Number of dengue cases surpasses last year's total

PHOTO: Number of dengue cases surpasses last year's total

SINGAPORE - The number of dengue cases recorded so far this year has already exceeded the total for the whole of last year.

The National Environment Agency (NEA) said on Saturday that this year, there have been 4,756 cases between Jan 1 and last Friday.

This is higher than the 4,632 cases in all of last year.

A leading dengue expert here had said in a previous report in The Sunday Times that Singapore is heading for its worst dengue epidemic.

Associate Professor Leo Yee Sin, who is the clinical director at the Communicable Disease Centre, had said: "It will be huge. The question is, how huge?"

Experts have warned that the numbers could continue to rise as the warmer months of May to August - the typical peak season for dengue - approach. This is when both the virus and mosquito replicate about twice as fast.

Singapore's worst brush with dengue was in 2005, when 14,000 people fell ill and 25 died.

The NEA has said that up until April 14, it received more than 2,000 e-mail messages and calls about potential breeding grounds. In recent weeks, numbers were up 150 per cent from last year's average.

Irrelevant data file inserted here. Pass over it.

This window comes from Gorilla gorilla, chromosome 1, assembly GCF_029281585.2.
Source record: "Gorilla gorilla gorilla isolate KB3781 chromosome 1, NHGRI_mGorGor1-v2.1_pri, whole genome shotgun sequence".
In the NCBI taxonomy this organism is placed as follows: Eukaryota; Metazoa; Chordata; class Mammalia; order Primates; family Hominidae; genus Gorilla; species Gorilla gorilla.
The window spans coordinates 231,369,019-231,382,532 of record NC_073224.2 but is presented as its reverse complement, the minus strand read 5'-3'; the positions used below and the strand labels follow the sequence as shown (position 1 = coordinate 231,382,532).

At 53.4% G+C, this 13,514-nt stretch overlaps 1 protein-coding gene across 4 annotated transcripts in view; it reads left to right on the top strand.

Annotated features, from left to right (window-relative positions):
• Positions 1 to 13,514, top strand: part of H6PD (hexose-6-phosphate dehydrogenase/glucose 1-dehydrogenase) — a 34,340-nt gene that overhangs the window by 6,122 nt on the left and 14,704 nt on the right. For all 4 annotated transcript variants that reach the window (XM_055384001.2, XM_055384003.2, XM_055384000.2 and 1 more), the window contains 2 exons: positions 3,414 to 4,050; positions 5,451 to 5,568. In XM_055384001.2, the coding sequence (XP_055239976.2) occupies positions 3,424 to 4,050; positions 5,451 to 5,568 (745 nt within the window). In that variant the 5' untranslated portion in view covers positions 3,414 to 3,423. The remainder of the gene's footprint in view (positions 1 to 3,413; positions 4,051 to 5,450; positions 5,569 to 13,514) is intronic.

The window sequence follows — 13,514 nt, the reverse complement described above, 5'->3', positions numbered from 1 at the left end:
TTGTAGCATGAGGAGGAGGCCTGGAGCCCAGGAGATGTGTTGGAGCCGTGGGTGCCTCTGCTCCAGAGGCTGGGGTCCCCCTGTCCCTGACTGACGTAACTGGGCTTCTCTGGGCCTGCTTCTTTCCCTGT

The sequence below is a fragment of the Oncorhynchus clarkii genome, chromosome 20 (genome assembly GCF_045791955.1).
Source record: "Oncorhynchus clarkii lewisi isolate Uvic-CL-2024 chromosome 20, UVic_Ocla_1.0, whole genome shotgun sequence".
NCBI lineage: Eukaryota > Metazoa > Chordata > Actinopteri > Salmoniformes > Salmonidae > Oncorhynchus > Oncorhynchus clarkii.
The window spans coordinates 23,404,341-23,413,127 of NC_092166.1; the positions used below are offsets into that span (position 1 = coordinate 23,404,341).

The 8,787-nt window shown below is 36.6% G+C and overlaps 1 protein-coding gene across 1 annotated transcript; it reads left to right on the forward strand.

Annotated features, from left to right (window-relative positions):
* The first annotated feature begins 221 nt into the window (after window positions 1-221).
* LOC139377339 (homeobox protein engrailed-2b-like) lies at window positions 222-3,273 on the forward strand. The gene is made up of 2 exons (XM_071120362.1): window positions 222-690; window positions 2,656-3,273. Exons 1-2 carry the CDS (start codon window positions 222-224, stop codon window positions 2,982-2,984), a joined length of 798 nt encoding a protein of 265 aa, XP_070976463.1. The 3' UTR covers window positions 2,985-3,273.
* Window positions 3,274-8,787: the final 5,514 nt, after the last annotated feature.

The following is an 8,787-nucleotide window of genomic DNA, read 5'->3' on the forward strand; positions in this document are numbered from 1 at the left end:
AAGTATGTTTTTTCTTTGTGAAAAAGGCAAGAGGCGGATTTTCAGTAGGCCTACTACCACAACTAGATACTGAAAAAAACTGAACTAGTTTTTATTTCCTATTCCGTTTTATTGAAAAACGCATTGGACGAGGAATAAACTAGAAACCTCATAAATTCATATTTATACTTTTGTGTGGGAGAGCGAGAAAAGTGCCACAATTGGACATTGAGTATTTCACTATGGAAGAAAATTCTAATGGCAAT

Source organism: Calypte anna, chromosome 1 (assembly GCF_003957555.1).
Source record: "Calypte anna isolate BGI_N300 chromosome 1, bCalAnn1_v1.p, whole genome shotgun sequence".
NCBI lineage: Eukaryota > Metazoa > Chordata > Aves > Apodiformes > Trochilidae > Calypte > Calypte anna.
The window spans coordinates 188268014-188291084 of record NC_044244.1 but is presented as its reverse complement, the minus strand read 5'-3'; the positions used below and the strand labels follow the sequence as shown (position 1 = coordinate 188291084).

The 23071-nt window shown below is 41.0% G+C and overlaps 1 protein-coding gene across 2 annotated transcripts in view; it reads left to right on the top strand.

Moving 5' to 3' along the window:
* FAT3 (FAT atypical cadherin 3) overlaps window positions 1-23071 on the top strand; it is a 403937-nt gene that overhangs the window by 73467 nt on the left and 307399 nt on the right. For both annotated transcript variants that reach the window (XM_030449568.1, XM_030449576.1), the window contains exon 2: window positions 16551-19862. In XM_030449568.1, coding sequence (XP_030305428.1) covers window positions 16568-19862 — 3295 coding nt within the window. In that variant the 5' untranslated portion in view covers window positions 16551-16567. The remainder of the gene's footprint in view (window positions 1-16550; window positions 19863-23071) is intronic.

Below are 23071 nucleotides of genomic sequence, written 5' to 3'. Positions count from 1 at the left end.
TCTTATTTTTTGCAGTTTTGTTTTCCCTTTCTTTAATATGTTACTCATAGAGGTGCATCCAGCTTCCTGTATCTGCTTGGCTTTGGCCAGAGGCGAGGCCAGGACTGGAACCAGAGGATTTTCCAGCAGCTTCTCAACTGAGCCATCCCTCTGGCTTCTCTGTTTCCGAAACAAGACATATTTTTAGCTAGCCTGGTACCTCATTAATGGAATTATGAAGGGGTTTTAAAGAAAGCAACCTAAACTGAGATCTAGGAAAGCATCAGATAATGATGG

NEA director-general of public health Derek Ho said: "Community efforts are key to break the dengue transmission cycle, and we encourage all residents to play a part in stopping dengue."

He added: "This is very important because we need everyone to take the active steps in removing mosquito breeding in their homes so that we can fight dengue effectively." NEA now has 850 officers conducting dengue inspections.

It said expenditure on dengue control this year will exceed last year's $72 million.

Meanwhile, more than 460 grassroots leaders, volunteers and Health Promotion Board ambassadors attended a training session organised by NEA on Saturday to learn about dengue prevention.

The agency will be conducting more training sessions in the coming weeks.

Interested members of the public may call 1800-CALL-NEA (1800-225-5632) for more information.


Get a copy of The Straits Times or go to straitstimes.com for more stories.

VIDEOS TO WATCH

SERVICES